1 reply
One thing unmentioned is that education in China is vastly superior to the likes of Chile or Brazil and more reminicient of Korea. Chinese pupils scored record values in Pisa tests and Chinese students are flooding Western universities. Historically China has once achieved the high gdp per capita levels of the Western countries for what it s worth. It is amazing this has been ruined for such a long time, would not rule out a comeback at all, maybe education trumps structures ultimately.
1 reply
I think it would be a matter of getting incentives for the bank right. Interest rate control alone could not be enough because the economic incentive would always be to set the conversion rate to 0 and thus transfer wealth from depositors to stock holders of the bank. A higher interest rate means you would promise to deliver more in the future of something potentially (or likely or surely) worth nothing. If the bank or the senior officials would be punished enough in someway when they set the conversion rate unfairly low, then the system could possibly work.
1 reply
"Thus we see a very large spread--because of the shortage of mobilized risk-bearing capacity on the one hand and the shortage of safe assets issued on the other--between the equilibrium risky real return on investments in capital (say 5%/year) and the equilibrium real return on safe assets (say -3%/year)." Sorry Brad, this just does not make sense. When the stock market is valued rather highly in historical context it seems very strange to attribute the new low real interest rate to a general lack of risk bearing capacity (that we always had). Also would a PE ratio of roughly 20 in the S&P 500 not rather imply a 5% nominal return on capital than 5% real return? It might be somewhere in the middle I guess.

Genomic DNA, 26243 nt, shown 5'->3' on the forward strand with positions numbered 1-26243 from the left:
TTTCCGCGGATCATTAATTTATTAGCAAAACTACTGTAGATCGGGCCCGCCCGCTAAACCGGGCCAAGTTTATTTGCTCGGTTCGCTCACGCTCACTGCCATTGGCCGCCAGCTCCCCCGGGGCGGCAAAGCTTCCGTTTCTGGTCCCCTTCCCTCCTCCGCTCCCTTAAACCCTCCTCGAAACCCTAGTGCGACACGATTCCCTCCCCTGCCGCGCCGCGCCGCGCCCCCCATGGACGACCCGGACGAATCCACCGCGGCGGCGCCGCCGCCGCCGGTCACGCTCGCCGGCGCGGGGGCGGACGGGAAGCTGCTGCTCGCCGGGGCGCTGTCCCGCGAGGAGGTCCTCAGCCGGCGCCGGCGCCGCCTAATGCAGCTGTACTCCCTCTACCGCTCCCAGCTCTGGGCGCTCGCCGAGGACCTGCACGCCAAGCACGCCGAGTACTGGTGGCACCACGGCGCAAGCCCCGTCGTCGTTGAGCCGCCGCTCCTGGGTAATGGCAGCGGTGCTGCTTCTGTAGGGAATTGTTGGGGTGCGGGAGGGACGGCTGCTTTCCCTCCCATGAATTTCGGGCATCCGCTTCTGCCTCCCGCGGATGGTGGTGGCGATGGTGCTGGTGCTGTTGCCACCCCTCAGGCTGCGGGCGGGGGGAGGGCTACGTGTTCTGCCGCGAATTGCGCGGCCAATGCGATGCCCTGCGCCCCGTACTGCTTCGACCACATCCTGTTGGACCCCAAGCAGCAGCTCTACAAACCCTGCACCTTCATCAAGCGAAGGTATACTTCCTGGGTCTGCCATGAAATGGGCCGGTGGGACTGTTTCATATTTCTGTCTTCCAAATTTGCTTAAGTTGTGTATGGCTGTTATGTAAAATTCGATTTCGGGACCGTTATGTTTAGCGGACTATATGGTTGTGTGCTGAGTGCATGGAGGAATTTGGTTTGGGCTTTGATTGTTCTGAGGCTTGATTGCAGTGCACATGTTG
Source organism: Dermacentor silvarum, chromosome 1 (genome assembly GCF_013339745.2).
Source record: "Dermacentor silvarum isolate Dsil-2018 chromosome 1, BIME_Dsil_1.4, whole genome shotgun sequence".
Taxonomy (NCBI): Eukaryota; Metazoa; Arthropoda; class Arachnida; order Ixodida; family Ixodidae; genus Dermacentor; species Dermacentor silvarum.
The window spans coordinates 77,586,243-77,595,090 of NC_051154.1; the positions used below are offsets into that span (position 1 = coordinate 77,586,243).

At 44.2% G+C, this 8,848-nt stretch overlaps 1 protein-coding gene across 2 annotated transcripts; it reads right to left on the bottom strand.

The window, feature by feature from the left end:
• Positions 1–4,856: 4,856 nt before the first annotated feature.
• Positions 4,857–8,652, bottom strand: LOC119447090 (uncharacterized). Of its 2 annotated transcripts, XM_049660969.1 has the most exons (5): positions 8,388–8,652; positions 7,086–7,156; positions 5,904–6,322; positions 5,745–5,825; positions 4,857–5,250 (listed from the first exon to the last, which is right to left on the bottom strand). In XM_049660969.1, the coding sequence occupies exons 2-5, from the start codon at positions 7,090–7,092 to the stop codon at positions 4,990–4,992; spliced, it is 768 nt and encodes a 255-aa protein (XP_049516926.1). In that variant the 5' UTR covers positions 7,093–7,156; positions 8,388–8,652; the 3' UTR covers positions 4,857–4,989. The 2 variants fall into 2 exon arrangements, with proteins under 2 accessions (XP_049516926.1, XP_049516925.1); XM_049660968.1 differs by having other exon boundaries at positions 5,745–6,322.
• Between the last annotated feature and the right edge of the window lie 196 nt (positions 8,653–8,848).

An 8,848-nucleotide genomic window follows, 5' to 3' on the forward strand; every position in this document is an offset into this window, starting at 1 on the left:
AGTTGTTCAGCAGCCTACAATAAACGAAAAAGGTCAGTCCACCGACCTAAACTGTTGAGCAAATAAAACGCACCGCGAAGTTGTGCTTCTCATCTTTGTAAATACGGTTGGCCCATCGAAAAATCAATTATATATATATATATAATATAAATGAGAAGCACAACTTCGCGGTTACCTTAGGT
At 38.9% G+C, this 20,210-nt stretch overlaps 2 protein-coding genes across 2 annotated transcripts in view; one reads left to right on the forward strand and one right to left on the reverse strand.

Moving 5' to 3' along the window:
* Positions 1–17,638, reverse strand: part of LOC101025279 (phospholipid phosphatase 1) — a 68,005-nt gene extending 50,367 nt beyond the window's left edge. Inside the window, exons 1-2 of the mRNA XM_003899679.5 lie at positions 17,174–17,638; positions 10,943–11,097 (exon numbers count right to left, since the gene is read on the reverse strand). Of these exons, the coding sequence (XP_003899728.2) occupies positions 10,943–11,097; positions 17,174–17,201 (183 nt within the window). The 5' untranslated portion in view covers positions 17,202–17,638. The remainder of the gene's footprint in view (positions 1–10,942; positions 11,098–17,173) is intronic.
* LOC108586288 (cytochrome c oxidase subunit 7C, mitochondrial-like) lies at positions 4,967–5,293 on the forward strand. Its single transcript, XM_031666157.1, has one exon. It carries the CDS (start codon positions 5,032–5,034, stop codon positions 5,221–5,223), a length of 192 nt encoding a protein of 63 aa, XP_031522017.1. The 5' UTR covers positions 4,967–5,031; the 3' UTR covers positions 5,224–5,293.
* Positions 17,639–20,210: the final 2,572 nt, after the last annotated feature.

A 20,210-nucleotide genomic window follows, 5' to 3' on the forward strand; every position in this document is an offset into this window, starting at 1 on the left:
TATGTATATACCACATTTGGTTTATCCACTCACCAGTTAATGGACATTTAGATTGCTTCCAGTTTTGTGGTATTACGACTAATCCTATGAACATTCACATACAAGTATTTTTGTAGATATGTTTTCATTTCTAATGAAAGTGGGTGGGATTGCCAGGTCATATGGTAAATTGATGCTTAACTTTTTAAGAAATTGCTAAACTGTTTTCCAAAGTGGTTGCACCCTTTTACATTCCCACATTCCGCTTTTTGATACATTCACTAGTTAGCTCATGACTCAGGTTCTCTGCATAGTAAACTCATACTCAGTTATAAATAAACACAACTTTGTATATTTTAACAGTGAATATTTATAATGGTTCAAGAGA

1 reply
I think the plan B makes some sense as long as the banking system is closed. When the banking system is closed (even for domestic transactions), there will be demand for this medium of exchange. It should probably be backed somehow because whenever the banks reopen, demand for this medium of exchange will probably collapse. The anticipaton of this could otherwise severely impair the function of this alternative medium of exchange. I think in order to make it work you could credit every account with a certain amount which is supposed to be payed back later. Doing this, the state would assume credit risk to its own population. The payment system would at least initially be flawed because people in need of big amounts of money for transactions would struggle to get them quickly because no loans are available and the funds would have to be acquire from others over time.